The final talk of our annual joint Cornwall Beekeepers Association & West Cornwall Beekeepers Association Bit of a Do day this September was Chris Park on skep beekeeping.
Chris keeps bees on organic farmland around the Oxfordshire / Wiltshire border and the Upper Thames valley. After researching and experimenting with varying styles of skep beekeeping, Chris teaches and lectures on skep making, beekeeping and beekeeping heritage / history around the UK. He says that the practice of skep-beekeeping is not everyone’s cup of tea, but it can be educational, rewarding and bee centred, in his experience creating healthy and happy stock.
Chris comes across as quite a romantic character, into folklore and going back to old ways of doing things. He told us that before Britain was inhabited it was called the ‘sea-girt green space’, or ‘Clas Myrddin‘. And then after it was inhabited it was called the ‘Honey island’, or ‘Y Vel Ynys’. Chris has written online about what that name means to him: ‘The Honey Isle by Chris Park‘.
The history of skeps – ‘skep’ means basket and is an old type of woven beehive which is rarely used nowadays apart from for catching swarms. They were made from many materials in the past, with wicker and straw being popular options. Skeps need to be placed under a shelter to stop them getting wet and rotting. Rich men used ‘bee boles’, alcoves in a wall. Poor men used wooden shelters. To try and make them more weatherproof, skeps were dressed with cows dung and hog saliva!
He made some observations about the benefits of skeps to his bees:
- The comb is renewed every 2-3 years when it collapses or the bees die out/move on, so the bees are on fresh, chemical free comb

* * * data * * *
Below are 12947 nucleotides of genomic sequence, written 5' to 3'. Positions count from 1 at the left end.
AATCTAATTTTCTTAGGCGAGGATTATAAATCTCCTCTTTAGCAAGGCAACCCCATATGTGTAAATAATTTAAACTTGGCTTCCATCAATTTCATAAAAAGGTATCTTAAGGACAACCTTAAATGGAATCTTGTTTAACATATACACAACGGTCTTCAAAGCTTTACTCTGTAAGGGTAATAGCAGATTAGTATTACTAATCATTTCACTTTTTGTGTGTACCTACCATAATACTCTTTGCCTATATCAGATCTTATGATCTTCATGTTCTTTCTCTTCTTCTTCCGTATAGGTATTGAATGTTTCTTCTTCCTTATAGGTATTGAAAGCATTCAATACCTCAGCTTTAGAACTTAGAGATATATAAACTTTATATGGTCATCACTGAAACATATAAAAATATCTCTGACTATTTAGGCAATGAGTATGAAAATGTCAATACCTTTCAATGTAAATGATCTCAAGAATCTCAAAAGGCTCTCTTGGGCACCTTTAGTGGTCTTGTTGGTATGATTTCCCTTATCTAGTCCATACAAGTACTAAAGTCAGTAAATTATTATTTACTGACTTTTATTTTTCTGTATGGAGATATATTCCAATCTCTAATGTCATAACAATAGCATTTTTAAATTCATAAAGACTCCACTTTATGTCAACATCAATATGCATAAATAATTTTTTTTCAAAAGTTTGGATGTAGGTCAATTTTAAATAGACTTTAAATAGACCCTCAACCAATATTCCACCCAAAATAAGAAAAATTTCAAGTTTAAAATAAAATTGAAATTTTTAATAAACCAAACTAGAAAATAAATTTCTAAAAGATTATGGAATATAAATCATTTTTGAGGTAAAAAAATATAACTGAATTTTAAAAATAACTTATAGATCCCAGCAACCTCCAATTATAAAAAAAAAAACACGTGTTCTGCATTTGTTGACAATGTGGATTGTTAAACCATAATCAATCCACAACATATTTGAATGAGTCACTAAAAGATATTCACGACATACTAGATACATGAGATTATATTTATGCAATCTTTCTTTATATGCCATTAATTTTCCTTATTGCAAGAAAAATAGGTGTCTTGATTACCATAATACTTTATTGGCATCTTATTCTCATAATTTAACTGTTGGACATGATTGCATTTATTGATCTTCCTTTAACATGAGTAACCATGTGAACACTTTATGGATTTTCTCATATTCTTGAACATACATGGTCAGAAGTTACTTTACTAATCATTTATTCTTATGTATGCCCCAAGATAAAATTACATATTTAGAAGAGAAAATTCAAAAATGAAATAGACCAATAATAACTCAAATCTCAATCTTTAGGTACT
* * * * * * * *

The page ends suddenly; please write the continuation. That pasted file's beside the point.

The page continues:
- There is less manipulation and hive inspections involved, so less stress for the bees
- The bees possibly seem a bit calmer in skeps – a visiting bee inspector remarked that they were the calmest bees he’d ever seen
- Skeps have fewer winter losses, he finds
And also about the disadvantages:
- Time spent (my notes didn’t cover time spent on doing what – maybe on making the skeps?)
- Difficult to inspect brood comb
- You lose any swarms
- More etiquette involved in where you site skeps, as you can’t predict when they’ll swarm
There are some practical things which can be done to improve on the basic dome shaped traditional design. Putting cross sticks inside supports the comb, otherwise it can fall out when you look inside the skep and then put it down again. Chris learnt this the hard way the first time he put a skep down and then heard a thump as the comb landed down too. You can use an open mesh floor or tray underneath for ventilation and catching varroa. You can also make a multi-layered brood skep with a removable super skep on top, to make harvesting honey less intrusive.
Not many beekeepers use skeps other than for swarm collecting nowadays, but there are a few people out there doing skep beekeeping still. The Dartford association have bee boles in their apiary walls. (While writing this post I discovered this 2013 article: ‘Dartford beekeeper recounts his war ordeal‘, which has a picture of William Mundy, the Chair of Dartford beekeepers, with the bee boles and skeps. He was held as a prisoner of war during the Japanese occupation of Singapore; after managing to catch a swarm he was able to donate honey to the prison hospital so that it could be used to treat wounds and burns).
If you want to read more, check out these articles by Chris for the Dave Cushman website:
- Skep Beekeeping: Research, Resurgence and Resilience
- Skep Beekeeping: Looking to the past to look to the future
Emily Scott, CBKA member